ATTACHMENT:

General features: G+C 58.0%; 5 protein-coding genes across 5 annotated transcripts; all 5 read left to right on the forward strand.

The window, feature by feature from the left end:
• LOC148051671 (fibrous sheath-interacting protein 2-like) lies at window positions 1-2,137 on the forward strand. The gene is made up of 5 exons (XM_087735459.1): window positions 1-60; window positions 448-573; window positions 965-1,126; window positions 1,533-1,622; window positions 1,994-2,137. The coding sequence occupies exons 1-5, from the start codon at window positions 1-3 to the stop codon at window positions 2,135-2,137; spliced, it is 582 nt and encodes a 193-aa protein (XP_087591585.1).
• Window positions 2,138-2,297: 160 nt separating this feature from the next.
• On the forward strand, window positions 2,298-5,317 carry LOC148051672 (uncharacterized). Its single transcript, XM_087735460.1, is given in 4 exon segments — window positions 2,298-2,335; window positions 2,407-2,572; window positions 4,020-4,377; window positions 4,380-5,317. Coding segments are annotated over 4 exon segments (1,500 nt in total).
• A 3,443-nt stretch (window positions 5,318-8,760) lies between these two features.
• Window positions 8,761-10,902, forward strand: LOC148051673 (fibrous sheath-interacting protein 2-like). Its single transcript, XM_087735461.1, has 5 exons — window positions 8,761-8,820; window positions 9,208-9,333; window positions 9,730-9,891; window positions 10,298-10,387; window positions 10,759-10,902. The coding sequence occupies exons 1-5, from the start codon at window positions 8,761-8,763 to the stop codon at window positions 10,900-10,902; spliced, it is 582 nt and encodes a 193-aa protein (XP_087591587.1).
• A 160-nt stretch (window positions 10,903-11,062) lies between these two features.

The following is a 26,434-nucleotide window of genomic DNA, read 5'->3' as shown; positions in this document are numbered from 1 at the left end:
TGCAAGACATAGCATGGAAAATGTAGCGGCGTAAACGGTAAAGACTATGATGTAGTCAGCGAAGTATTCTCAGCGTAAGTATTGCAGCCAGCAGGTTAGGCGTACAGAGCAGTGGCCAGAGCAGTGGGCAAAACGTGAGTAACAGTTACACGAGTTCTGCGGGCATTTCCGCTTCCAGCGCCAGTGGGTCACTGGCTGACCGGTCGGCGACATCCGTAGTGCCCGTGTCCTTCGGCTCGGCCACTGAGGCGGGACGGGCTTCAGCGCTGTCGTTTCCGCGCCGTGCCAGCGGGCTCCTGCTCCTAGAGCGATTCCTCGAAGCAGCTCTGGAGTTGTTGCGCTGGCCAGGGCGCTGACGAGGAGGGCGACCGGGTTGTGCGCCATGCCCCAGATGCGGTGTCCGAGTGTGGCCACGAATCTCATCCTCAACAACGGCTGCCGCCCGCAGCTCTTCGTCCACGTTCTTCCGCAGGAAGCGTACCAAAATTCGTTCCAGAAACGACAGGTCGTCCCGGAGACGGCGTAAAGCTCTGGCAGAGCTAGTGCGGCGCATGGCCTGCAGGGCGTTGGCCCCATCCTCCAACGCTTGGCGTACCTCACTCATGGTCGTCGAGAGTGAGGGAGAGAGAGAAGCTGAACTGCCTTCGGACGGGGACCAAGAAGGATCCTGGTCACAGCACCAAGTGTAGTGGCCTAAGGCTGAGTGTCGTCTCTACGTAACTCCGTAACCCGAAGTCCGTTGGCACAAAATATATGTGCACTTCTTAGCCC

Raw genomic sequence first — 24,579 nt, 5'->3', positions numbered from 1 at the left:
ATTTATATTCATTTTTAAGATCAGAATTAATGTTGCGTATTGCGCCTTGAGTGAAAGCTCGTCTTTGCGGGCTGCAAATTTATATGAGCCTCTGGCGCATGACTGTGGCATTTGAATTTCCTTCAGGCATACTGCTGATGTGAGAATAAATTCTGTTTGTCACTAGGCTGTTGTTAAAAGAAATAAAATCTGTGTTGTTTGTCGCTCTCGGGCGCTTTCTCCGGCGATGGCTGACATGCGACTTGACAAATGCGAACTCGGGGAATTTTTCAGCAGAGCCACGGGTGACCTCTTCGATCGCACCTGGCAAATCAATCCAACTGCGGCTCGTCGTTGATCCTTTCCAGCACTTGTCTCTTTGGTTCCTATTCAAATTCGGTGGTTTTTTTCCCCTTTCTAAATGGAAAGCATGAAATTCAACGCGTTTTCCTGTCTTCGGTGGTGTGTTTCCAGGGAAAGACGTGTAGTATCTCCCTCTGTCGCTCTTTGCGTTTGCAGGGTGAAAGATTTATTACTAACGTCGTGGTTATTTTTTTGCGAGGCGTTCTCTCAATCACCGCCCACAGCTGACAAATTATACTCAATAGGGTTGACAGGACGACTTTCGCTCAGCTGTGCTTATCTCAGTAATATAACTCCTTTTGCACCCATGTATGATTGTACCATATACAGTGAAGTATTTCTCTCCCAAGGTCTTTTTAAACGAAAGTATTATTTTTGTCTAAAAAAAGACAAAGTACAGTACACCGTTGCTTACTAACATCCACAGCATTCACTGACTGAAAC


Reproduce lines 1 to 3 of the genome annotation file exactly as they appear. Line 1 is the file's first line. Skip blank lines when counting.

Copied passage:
General features: G+C 58.0%; 5 protein-coding genes across 5 annotated transcripts; all 5 read left to right on the forward strand.

The window, feature by feature from the left end:
• LOC148051671 (fibrous sheath-interacting protein 2-like) lies at window positions 1-2,137 on the forward strand. The gene is made up of 5 exons (XM_087735459.1): window positions 1-60; window positions 448-573; window positions 965-1,126; window positions 1,533-1,622; window positions 1,994-2,137. The coding sequence occupies exons 1-5, from the start codon at window positions 1-3 to the stop codon at window positions 2,135-2,137; spliced, it is 582 nt and encodes a 193-aa protein (XP_087591585.1).